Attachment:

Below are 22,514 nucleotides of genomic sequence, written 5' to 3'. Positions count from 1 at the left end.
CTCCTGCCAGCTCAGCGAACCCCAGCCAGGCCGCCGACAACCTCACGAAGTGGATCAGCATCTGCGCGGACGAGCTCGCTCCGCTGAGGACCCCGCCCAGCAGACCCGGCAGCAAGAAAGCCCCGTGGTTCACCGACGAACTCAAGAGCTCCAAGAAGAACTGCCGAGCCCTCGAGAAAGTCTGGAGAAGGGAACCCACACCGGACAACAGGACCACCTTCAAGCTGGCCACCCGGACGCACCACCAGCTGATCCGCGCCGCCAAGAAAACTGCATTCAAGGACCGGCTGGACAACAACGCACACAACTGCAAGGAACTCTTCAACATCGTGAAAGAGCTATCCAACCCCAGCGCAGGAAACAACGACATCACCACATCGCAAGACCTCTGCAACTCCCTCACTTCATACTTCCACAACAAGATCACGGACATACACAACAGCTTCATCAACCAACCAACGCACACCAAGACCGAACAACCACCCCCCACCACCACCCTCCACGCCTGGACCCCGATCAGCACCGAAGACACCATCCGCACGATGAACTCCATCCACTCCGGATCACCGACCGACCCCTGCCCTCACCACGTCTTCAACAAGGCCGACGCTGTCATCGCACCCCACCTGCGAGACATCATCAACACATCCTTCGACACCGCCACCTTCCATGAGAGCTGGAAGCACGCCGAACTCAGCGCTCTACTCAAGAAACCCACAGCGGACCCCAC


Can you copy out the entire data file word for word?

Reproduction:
Below are 22,514 nucleotides of genomic sequence, written 5' to 3'. Positions count from 1 at the left end.
CTCCTGCCAGCTCAGCGAACCCCAGCCAGGCCGCCGACAACCTCACGAAGTGGATCAGCATCTGCGCGGACGAGCTCGCTCCGCTGAGGACCCCGCCCAGCAGACCCGGCAGCAAGAAAGCCCCGTGGTTCACCGACGAACTCAAGAGCTCCAAGAAGAACTGCCGAGCCCTCGAGAAAGTCTGGAGAAGGGAACCCACACCGGACAACAGGACCACCTTCAAGCTGGCCACCCGGACGCACCACCAGCTGATCCGCGCCGCCAAGAAAACTGCATTCAAGGACCGGCTGGACAACAACGCACACAACTGCAAGGAACTCTTCAACATCGTGAAAGAGCTATCCAACCCCAGCGCAGGAAACAACGACATCACCACATCGCAAGACCTCTGCAACTCCCTCACTTCATACTTCCACAACAAGATCACGGACATACACAACAGCTTCATCAACCAACCAACGCACACCAAGACCGAACAACCACCCCCCACCACCACCCTCCACGCCTGGACCCCGATCAGCACCGAAGACACCATCCGCACGATGAACTCCATCCACTCCGGATCACCGACCGACCCCTGCCCTCACCACGTCTTCAACAAGGCCGACGCTGTCATCGCACCCCACCTGCGAGACATCATCAACACATCCTTCGACACCGCCACCTTCCATGAGAGCTGGAAGCACGCCGAACTCAGCGCTCTACTCAAGAAACCCACAGCGGACCCCAC